Thanks to a growing list of states that have opened regular archery seasons to them, crossbows have evolved more in the last 10 years than perhaps the last thousand. Increased demand by American hunters has driven crossbow improvement, and as you would expect, much of the new technology is contained within the premium models.
Since the early 2000s, TenPoint Crossbow Technologies of Ohio has virtually owned the high-end market with its made-in-USA, hand-assembled crossbows that come out of the case ready to shoot. For years if someone said, “I want the best,” I’d steer them toward TenPoint. But recently Ravin Crossbows introduced its Helicoil technology that significantly reduces the width of its crossbows, making them easier to carry in the woods. Then archery giant Mathews upped its game by introducing an ultra-premium crossbow. Both these companies and others no doubt have cut into TenPoint’s dominance.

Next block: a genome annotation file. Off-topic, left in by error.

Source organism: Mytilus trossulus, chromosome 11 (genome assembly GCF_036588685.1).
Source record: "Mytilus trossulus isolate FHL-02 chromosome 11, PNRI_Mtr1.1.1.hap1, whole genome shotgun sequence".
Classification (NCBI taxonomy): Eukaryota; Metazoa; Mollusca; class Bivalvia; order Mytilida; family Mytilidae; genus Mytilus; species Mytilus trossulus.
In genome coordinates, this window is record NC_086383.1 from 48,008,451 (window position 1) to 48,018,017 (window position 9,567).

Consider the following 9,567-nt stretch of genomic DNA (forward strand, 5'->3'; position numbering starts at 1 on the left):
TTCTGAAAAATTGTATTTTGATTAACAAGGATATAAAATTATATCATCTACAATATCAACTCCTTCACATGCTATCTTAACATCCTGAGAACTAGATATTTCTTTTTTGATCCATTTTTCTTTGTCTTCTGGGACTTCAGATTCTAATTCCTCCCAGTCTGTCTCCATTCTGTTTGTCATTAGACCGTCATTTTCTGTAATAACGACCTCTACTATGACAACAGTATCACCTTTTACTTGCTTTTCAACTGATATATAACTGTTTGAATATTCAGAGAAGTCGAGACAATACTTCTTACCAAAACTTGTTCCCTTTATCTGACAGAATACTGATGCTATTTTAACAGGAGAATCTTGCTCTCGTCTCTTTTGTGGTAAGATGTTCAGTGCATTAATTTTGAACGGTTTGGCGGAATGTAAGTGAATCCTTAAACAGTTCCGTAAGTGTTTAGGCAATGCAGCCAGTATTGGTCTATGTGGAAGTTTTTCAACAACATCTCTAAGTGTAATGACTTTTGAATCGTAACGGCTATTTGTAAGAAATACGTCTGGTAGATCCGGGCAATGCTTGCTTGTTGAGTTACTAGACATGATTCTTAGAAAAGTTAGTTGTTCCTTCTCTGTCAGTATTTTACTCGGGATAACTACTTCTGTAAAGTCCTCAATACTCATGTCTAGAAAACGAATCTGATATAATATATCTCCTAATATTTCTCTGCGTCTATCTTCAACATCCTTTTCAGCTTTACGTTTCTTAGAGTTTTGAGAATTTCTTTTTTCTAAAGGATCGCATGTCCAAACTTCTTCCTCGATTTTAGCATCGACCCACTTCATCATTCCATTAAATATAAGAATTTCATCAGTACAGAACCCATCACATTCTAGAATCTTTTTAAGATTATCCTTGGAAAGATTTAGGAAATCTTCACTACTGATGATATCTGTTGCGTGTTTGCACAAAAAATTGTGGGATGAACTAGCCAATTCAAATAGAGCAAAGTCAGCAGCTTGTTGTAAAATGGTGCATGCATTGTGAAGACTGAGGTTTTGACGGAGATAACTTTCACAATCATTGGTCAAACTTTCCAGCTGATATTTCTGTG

Under the direction of Rick Bednar and his son Phil, TenPoint has responded. This year it introduces several models that up the technology bar once again. One is called the Shadow NXT. It is as narrow as any bow on the market and has all the qualities that make it a TenPoint, yet it’s also very competitively priced.
The Shadow NXT is a 7-pound crossbow that measures 32 inches in length (without its foot stirrup) and a mere 6.5 inches wide axle-to-axle when cocked. My No. 1 complaint about crossbows in general is their unwieldiness in the woods. But 6.5 inches (or more realistically, about 8.5 inches from cam edge to cam edge) is less than half the width of most crossbows on the market. This does wonders for the bow’s maneuverability whether carrying it through the woods or shooting it from treestands and ground blinds.
TenPoint accomplishes this via new eccentric orientation that it calls Narrow Crossbow Technology (NXT). Although it’s certainly similar in looks to Ravin’s Helicoil system, it’s different enough to warrant its own patent. Rather than slaving the cams to each other, the NXT’s four “Vector Quad” cables come off the large cams where they are routed around two frame-mounted turnbuckles that turn them about 120 degrees toward extremely beefy, metal limb pockets. There the yokes are anchored on both sides of the riser.